As many readers of The Courier know, the newspaper decided to become a basically online publication, with a printed bi-weekly supplement, around the beginning of the year. That was because, for many years now, the prophets of the news industry, at all levels, have warned about the "death of print."
There are an awful lot of bad things that come with print dying, in my opinion. But that is all the more reason for credible, traditional news organizations, at each level, to consider their online presence much more carefully.
The habits of the reading public have driven the news industry since its beginning. Before the advent of computers, print was the only game in town. Newspapers seemed to have a monopoly on the news because they had the presses, and they owned the ink. But like all things, this changed.
If nothing else, the Internet is 'the great equalizer' among publications. No more does a news organization need to operate at the costs traditionally associated with the business. So, just what a news organization is has become relative. Now is not the time for traditional newspapers to dig a fortified ditch and wait for the comeback of print. It isn't coming back. The Internet isn't getting turned off. As my late father used to say, "No use closing the gate when the horse is already out of the barn."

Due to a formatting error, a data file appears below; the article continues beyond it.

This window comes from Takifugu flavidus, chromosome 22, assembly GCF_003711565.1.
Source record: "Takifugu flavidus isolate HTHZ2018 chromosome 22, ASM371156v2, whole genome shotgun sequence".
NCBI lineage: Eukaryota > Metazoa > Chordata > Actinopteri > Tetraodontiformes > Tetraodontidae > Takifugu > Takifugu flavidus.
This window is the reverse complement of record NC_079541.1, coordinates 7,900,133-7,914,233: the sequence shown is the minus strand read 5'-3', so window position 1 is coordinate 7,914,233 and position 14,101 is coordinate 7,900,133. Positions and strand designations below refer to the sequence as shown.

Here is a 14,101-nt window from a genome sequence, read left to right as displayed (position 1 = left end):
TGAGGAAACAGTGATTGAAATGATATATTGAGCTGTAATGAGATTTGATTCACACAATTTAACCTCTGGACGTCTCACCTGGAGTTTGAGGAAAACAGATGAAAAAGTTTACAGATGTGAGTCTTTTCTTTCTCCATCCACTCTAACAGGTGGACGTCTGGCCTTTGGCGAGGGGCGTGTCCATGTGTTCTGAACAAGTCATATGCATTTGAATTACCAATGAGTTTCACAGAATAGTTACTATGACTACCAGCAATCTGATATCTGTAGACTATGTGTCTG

As in all things, the market dictates how industries move. Just as the creation of the automobile pre-destined the creation of vastly improved U.S. roads, the Internet has pre-destined that news is going to be conveyed digitally, and not so much in ink.
Paper optimists say there will always be room for news print. But, I disagree. Sure, it will hold on for awhile -- a long while. But let's face it: The horse is out of the barn.
When I came into this industry, in the mid-1990s, it was pretty much the industry that has always been there: typewriters everywhere, people cutting and pasting the mock-ups of news pages. I used to run around getting stories and scurry back to whatever newsroom I was at and start banging away on a typewriter. The camaraderie was great and the institution of news was one you could plan a career around. Yet, as nostalgic as that is, it's a memory for albums and not a business plan anymore.
The question is credibility of news sites now. Everyone and their brother is jumping into an online presence. The question that news organizations are going to have to ask themselves behind closed doors is if they are prepared to have kids in garages and non-journalists grow up in online news because they are waiting for some flood to wipe out electricity.
During the absence of good, solid news organizations online, amateurs and non-professionals are filling a void that gives them a growing advantage while solid publications linger dying. There is an old saying about the Lord helping those who help themselves. In my opinion, they are words to live by.
-- Jim Purcell
Publisher, The Courier